It's too bad that jesus4lyf's plan is for a standalone event system ^.^.

Also, how long do you think it will take him to update AIDS eh?

And you skipped my argument for enable/disable vs global where I pretty much state that global is nearly useless, not enable/disable : ).

Just giving you what I've come to understand and why I've always said that I believe this+Unit Event has the pros of AutoIndex/AutoEvent and AIDS with the cons of neither and that that's likely never to change.

Again, totally up to you. I hope you can start to see why I was getting so frustrated with TH (that plus the fact that I hadn't slept that week). I pretty much just gave up at wc3c and said w/e. They love cumbersome stuff ; P.

At this point I really don't care, to each their own. I'll update this code with w/e people want as quickly as possible (and you should know by this point how fast I typically am with updates), but that's about all I can do.
 
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I don't see why I would ever choose this over AIDS. Sure, it's simpler, but it's missing that struct stuff that AIDS provides that is so very helpful.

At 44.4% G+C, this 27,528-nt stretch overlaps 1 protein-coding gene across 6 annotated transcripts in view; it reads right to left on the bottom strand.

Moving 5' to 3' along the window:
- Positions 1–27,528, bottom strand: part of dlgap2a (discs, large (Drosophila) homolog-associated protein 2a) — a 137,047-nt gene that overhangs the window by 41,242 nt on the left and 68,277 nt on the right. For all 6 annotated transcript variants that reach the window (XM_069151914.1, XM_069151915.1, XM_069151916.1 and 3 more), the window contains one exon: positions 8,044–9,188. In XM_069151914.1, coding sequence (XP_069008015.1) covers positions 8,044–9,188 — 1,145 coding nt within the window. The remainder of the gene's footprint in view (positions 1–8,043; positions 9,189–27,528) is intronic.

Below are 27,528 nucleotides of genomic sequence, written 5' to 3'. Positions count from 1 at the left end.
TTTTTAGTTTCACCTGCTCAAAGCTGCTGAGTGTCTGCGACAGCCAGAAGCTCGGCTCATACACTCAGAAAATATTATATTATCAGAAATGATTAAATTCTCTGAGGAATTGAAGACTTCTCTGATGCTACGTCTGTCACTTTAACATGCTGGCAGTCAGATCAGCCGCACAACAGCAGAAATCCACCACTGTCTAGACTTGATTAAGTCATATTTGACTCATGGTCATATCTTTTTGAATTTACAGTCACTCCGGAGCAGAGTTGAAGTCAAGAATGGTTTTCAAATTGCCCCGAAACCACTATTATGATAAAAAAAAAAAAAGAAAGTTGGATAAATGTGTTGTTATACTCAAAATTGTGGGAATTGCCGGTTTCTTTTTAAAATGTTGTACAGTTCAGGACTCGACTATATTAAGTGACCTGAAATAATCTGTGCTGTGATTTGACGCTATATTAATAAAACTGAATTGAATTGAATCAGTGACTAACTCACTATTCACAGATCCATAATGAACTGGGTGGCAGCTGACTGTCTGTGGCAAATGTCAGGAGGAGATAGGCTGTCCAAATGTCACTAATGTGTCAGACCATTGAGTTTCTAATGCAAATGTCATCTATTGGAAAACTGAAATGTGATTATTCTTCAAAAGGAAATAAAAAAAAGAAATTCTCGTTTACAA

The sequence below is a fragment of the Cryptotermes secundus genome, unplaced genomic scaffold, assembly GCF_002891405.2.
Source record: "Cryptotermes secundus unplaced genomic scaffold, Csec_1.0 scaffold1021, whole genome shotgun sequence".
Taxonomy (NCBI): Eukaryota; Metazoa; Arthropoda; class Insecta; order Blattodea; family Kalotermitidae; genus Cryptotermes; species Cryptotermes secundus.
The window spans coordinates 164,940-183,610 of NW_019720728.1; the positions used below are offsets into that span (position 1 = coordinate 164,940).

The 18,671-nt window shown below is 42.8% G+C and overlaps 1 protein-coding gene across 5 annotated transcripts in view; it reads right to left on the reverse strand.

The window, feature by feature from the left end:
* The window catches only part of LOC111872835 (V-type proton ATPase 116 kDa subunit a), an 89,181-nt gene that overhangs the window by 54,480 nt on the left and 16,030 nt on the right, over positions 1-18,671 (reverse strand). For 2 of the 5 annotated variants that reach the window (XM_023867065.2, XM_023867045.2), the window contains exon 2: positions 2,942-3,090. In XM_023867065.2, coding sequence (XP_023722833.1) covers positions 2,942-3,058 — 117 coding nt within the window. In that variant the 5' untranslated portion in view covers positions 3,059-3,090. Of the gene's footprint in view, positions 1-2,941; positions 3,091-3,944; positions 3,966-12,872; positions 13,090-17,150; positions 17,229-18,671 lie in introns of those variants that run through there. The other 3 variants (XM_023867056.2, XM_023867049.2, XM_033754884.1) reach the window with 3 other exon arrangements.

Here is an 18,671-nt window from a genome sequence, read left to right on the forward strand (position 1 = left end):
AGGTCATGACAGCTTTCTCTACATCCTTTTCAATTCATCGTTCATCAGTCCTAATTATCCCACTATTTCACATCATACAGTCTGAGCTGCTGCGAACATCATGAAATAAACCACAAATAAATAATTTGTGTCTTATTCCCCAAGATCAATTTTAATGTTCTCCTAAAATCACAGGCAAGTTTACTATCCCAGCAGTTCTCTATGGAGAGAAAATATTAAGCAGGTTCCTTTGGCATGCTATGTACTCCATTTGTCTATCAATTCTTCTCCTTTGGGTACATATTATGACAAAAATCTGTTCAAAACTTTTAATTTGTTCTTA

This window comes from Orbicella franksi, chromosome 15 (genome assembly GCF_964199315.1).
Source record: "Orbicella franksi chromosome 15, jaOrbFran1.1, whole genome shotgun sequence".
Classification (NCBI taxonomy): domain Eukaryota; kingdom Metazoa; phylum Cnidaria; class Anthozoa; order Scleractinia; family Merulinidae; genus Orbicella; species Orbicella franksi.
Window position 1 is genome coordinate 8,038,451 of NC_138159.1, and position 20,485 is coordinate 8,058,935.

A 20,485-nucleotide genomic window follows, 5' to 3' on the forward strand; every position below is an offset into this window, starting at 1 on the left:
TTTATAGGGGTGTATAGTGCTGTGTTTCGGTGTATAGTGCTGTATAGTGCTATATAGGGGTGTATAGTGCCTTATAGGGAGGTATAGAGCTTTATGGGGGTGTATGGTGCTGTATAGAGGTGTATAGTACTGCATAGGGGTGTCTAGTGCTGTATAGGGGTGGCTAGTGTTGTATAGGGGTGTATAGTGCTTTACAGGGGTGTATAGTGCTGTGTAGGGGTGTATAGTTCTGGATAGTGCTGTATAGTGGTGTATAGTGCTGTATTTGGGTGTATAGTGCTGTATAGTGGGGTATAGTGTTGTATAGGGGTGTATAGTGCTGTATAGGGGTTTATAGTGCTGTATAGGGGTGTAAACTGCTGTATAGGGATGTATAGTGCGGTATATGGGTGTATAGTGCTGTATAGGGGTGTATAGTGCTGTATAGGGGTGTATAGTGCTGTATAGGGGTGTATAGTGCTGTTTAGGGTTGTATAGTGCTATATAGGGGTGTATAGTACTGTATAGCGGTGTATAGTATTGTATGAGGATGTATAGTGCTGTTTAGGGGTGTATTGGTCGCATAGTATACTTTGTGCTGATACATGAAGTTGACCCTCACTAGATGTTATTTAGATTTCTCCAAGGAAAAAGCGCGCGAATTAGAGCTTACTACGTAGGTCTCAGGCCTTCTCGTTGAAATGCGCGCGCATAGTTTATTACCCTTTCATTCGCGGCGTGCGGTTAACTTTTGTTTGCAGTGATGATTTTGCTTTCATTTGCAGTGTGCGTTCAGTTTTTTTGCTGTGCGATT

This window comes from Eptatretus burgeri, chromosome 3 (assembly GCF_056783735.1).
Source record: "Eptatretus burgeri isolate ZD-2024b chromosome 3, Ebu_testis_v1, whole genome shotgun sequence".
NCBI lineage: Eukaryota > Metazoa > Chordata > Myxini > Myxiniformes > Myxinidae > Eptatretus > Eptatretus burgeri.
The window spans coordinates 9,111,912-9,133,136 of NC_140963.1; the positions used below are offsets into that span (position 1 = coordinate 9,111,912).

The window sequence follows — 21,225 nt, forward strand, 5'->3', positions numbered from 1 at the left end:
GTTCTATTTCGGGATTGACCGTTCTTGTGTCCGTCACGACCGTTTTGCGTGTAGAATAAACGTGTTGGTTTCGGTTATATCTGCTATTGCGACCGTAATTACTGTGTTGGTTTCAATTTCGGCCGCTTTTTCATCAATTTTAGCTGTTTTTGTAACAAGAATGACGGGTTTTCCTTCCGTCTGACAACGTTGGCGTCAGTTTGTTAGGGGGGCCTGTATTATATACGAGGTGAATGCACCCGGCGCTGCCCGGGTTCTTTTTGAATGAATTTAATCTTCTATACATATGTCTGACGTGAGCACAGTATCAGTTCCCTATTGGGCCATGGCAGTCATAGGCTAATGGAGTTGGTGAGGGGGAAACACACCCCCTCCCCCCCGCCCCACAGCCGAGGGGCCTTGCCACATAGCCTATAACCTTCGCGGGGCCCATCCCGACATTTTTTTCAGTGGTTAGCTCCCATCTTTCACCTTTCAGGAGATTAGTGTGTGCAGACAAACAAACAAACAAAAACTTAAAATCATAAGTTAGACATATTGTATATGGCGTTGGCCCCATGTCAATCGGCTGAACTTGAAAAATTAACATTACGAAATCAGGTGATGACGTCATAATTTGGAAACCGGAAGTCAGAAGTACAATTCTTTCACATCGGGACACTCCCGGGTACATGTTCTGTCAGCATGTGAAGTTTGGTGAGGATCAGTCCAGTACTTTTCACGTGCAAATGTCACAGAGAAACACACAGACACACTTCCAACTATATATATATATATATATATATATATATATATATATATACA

AIDS provides nothing but only redundant stuff

Unit Indexer means only one thing

INDEXING OF UNITS

so in case i wanna get a unique ID of a unit i'll use an indexer.
Everything else is unecessary and redundant.

But let's keep up with the review of this.

Despite my opinion on vJass (bad performance, lot of garbage in map script, and lol)

this is quite useful and good
You see, simplicity is underrated these days.
If we keep making things that are huge and huge and rich in content, what options do we give to a user?

I specificly am an AOS user. I want simple things that run fast. And this is one of it. But unfortunately i've implemented every single system that has been posted on hive in simple JASS so i'll just throw my rating out there and propably some rep for the good work

Rating - 4.5/5.0 [You could make it even more simple but you didn't -.-]
 
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uh...
AIDS provides nothing but only redundant stuff

Unit Indexer means only one thing

AIDS does indexing + locks ... : |